We all know the dream: making your first million (of many). A stock offering that dwarfs all others. Getting that Ted Talk invitation. Having young business people seek you out for advice. And the first step of that journey surely starts with learning how to become an entrepreneur.
Imagine yourself vacationing in one of those Tahitian bungalows over crystal clear water.
But we all know it ain’t that easy. In Canada, the average number of small and medium enterprises (SME) annually is 95,940. What’s shocking, though, is that the number of businesses that close every year is 90,120. Entrepreneurs start companies at nearly the rate that businesses close.
A realist’s guide to becoming an entrepreneur
So what does that mean for you, someone who’s interested in learning to be an entrepreneur? It means that you’re looking at a risky — but not impossible — prospect. It means that you need to be prepared and have a realistic vision of what your challenges will be.
I know lots of people who realize their entrepreneurial dreams, and I also see people who don’t make it. Here’s my insight into how to become an entrepreneur.
1. Don't quit your day job (just yet)
Since most of us aren’t independently wealthy, we need an income to cover our bills. If you believe you have an idea or a business model that’s potentially profitable, start small — even part-time.
If you’re able to pay your bills with your paycheck from your regular job, you'll save yourself an enormous amount of stress.
2. Make sure your vision is realistic
Most entrepreneurs aren’t glamorous, jet-setters. They’re more roll-up-the-sleeves and get-the-hard-work-done types. If your vision of how to become an entrepreneur involves bespoke business suits and ritzy airport lounges, you need a serious reality check.
Starting and running your own business is hard work, and lots of it. That hard work precedes any glamour you may eventually enjoy.
3. Bolster your business knowledge
You don’t have to know a darn thing about running a business to be a great fitness coach or personal trainer. But you do need to know something about business in order to run a personal training company.
Just because you’re super talented and skilled in your field doesn’t mean you’re ready to be a CEO.
There are a number of routes to getting the business knowledge you need to be successful. Choose one or more of these:
- Take business classes at a community college on the cheap
- Ask other successful entrepreneurs to mentor you
- Hire a great accountant who also has experience as a business advisor
- Check out the competition to build your industry knowledge
Taking the time to start your business the right way can set you up for success. You want to make sure you have all your legal obligations covered, your taxes set up right from the get-go, and a solid vision for how to grow your fledgling company.
Related: How to write a business plan
4. Minimize your overhead, especially at the beginning
Sure, there are trust fund kids or folks who get a spot on shows like Shark Tank who can afford to staff up and make big marketing spends at the start of their entrepreneurial journeys.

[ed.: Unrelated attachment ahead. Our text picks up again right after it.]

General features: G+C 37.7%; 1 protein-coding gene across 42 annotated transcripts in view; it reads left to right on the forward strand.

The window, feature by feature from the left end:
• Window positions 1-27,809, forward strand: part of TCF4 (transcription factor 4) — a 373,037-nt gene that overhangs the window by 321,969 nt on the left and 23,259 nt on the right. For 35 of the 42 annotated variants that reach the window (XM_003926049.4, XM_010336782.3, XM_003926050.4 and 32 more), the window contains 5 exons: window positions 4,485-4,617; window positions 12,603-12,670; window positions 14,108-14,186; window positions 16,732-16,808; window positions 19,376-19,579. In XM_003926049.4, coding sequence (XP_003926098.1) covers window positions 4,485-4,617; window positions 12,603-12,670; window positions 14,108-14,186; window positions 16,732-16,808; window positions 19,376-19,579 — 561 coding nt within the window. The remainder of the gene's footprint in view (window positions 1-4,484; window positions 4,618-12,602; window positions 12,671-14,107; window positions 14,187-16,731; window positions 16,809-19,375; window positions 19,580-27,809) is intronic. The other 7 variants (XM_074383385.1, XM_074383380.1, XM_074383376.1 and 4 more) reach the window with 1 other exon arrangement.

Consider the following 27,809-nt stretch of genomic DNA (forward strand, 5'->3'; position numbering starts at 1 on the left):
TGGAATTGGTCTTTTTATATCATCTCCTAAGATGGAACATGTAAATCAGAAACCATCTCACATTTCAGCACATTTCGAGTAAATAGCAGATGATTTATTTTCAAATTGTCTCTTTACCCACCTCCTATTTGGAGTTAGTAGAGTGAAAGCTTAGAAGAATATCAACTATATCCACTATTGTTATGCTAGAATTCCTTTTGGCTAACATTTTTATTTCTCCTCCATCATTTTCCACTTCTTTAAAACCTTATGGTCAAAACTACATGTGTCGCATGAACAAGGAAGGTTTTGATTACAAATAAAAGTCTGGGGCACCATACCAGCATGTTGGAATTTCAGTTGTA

I don’t know those people. The entrepreneurs I know started primarily as solopreneurs.
They started small, with little or no overhead, and they road-tested their business before they or any investors put big sums of money into it.
Not every business can make it. Starting small and working hard and smart can build a track record for your company that can help you attract investors down the road. Sure, you can spring for some business cards, but save your big spending for when you have some money coming in.
5. Network, network, network
If you want to be an entrepreneur, you’re going to have to put yourself out there and network. It’s just that simple.
Networking done right has three main benefits:
- First, it can put you in touch with other entrepreneurs in various stages of building and growing their businesses. Learning from the successes and mistakes of others is a vital skill in business.
- Secondly, you can make contact with other people in your industry, which can help you refine your offerings, learn how your competitors do business, and get clued in about events, publications and professional development opportunities in your field.
- Networking can also put you in touch with your ideal customers (more on this next).
It doesn’t matter if you get together via phone, Zoom or in person. Start making connections with others and be willing to help them out when you can.
6. Find your ideal customers
You don’t have to reach every customer to be a success. You just have to reach the right customers.
Your goal as you learn to be an entrepreneur is to find the folks who appreciate your novel approach to your product or service.
Getting in touch with your ideal customers helps you:
- Create a better product
- Recruit fans, who will in turn bring in more fans
- Start marketing your business (especially via social media)
If you discover that you don’t know who your ideal customers are, or you don’t know how to reach them, you’ve encountered a problem you must solve before you move forward. Creating a product for which there are no customers is a sure road to failure.
How to be an entrepreneur
Lots of articles have been written about how to become an entrepreneur. Many talk about finding venture capitalists and creating a minimum viable product — all good ideas, to be sure, but they don’t really cover the basics.
Here we’ve discussed the nuts and bolts you need to get your new small business off the ground. It’s hard work that can be incredibly rewarding, but going through the right steps and having access to practical advice can make your entrepreneurial journey less stressful and far more successful than even you ever dreamed.